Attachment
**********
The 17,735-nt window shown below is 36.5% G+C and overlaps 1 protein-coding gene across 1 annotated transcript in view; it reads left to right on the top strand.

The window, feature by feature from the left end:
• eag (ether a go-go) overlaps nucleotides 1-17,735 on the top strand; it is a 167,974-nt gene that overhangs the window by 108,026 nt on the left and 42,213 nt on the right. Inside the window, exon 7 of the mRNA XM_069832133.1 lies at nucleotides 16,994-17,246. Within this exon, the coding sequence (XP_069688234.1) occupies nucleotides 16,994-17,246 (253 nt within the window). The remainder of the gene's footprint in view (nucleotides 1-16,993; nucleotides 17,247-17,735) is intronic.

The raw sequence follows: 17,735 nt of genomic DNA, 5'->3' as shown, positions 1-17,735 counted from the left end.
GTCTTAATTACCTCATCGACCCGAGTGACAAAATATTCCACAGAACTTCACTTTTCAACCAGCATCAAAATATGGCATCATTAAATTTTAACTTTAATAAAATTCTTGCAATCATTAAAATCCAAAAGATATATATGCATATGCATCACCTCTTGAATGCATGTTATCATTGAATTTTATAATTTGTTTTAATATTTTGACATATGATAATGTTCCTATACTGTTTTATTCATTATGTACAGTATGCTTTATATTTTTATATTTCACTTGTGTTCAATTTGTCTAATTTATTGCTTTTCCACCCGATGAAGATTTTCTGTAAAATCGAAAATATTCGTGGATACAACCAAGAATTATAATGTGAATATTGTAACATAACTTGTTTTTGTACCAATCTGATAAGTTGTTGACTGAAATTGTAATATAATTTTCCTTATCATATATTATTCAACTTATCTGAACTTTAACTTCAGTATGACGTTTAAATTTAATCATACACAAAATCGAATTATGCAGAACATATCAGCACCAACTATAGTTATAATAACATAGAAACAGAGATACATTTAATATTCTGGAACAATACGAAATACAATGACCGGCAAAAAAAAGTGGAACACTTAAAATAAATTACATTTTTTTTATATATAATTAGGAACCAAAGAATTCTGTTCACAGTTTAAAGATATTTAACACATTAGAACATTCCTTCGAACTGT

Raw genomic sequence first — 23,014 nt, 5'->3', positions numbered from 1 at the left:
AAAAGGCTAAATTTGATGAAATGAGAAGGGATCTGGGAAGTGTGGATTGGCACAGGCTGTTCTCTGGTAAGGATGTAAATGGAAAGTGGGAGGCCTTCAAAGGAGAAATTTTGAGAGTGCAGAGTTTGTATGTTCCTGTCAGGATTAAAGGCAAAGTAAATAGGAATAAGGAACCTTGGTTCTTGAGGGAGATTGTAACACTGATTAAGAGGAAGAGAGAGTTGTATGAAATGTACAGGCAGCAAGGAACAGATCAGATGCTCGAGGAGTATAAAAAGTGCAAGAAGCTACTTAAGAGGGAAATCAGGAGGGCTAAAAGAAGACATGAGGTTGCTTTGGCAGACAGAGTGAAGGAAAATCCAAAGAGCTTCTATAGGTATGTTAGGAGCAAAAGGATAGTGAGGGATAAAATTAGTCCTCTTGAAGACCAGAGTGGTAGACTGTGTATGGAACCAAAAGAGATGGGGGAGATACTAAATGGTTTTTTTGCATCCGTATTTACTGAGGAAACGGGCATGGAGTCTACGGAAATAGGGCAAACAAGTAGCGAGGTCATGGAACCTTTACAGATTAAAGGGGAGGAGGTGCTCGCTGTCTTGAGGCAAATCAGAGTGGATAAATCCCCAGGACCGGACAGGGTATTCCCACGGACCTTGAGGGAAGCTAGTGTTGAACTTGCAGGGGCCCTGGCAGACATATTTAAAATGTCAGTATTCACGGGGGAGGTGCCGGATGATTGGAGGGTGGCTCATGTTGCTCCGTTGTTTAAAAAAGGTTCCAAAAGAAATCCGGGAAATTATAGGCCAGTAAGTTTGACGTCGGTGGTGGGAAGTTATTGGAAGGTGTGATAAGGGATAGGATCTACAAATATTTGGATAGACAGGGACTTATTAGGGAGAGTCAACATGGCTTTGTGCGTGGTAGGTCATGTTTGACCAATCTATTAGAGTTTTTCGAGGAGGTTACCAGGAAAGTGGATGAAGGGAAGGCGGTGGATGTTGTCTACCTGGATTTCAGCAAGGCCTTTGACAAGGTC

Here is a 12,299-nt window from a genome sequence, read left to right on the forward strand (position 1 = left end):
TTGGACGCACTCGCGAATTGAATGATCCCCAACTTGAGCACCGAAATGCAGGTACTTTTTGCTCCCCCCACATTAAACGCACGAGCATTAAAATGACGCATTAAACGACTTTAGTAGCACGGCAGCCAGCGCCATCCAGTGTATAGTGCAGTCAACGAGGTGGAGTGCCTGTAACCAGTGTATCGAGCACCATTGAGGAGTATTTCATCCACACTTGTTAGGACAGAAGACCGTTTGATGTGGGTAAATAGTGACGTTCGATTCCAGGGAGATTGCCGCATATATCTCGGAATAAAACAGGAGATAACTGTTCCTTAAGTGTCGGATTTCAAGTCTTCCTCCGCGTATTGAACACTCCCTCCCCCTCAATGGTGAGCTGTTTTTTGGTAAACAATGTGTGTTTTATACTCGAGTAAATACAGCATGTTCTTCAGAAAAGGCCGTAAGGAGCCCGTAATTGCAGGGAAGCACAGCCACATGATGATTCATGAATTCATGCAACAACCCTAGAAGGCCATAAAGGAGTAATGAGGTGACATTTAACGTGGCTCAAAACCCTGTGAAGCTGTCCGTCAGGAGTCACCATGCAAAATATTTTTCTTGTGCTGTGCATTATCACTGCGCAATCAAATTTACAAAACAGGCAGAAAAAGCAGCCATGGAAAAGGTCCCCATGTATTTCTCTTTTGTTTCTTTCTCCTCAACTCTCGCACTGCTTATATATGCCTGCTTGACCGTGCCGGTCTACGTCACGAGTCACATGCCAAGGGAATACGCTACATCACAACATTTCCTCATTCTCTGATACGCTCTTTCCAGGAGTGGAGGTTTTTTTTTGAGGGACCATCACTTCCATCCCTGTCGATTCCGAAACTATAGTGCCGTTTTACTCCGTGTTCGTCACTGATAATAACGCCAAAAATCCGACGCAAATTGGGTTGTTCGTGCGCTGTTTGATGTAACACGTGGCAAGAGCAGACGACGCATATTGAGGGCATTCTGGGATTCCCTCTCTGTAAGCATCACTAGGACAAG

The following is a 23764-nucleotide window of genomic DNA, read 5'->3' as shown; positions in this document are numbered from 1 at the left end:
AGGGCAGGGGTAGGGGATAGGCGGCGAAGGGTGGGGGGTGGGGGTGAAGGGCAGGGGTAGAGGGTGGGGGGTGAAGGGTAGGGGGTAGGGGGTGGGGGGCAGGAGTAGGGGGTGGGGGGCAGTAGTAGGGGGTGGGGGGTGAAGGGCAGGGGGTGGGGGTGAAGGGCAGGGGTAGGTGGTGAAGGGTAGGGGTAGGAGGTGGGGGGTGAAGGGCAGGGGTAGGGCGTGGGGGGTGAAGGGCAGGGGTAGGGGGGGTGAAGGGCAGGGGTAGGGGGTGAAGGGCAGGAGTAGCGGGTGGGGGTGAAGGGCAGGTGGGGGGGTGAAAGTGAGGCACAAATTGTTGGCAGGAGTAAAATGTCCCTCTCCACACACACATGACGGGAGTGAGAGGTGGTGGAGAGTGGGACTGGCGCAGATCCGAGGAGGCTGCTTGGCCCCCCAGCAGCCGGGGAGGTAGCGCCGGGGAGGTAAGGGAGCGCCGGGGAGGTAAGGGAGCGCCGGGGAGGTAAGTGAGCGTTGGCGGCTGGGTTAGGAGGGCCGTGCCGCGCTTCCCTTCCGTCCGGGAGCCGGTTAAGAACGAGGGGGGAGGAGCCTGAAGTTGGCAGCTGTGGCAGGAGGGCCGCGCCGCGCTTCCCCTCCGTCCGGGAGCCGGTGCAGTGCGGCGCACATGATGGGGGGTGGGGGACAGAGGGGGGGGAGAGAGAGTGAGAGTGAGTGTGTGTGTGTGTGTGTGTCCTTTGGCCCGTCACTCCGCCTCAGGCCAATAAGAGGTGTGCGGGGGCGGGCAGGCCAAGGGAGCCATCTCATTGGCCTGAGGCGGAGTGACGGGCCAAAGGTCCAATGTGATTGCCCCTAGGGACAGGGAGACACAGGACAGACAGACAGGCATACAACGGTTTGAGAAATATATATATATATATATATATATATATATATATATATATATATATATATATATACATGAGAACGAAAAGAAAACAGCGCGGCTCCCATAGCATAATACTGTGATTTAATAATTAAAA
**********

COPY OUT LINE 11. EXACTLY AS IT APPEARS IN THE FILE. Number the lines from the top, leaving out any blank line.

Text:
AGGGCAGGGGTAGGGGATAGGCGGCGAAGGGTGGGGGGTGGGGGTGAAGGGCAGGGGTAGAGGGTGGGGGGTGAAGGGTAGGGGGTAGGGGGTGGGGGGCAGGAGTAGGGGGTGGGGGGCAGTAGTAGGGGGTGGGGGGTGAAGGGCAGGGGGTGGGGGTGAAGGGCAGGGGTAGGTGGTGAAGGGTAGGGGTAGGAGGTGGGGGGTGAAGGGCAGGGGTAGGGCGTGGGGGGTGAAGGGCAGGGGTAGGGGGGGTGAAGGGCAGGGGTAGGGGGTGAAGGGCAGGAGTAGCGGGTGGGGGTGAAGGGCAGGTGGGGGGGTGAAAGTGAGGCACAAATTGTTGGCAGGAGTAAAATGTCCCTCTCCACACACACATGACGGGAGTGAGAGGTGGTGGAGAGTGGGACTGGCGCAGATCCGAGGAGGCTGCTTGGCCCCCCAGCAGCCGGGGAGGTAGCGCCGGGGAGGTAAGGGAGCGCCGGGGAGGTAAGGGAGCGCCGGGGAGGTAAGTGAGCGTTGGCGGCTGGGTTAGGAGGGCCGTGCCGCGCTTCCCTTCCGTCCGGGAGCCGGTTAAGAACGAGGGGGGAGGAGCCTGAAGTTGGCAGCTGTGGCAGGAGGGCCGCGCCGCGCTTCCCCTCCGTCCGGGAGCCGGTGCAGTGCGGCGCACATGATGGGGGGTGGGGGACAGAGGGGGGGGAGAGAGAGTGAGAGTGAGTGTGTGTGTGTGTGTGTGTCCTTTGGCCCGTCACTCCGCCTCAGGCCAATAAGAGGTGTGCGGGGGCGGGCAGGCCAAGGGAGCCATCTCATTGGCCTGAGGCGGAGTGACGGGCCAAAGGTCCAATGTGATTGCCCCTAGGGACAGGGAGACACAGGACAGACAGACAGGCATACAACGGTTTGAGAAATATATATATATATATATATATATATATATATATATATATATATATATATATATACATGAGAACGAAAAGAAAACAGCGCGGCTCCCATAGCATAATACTGTGATTTAATAATTAAAA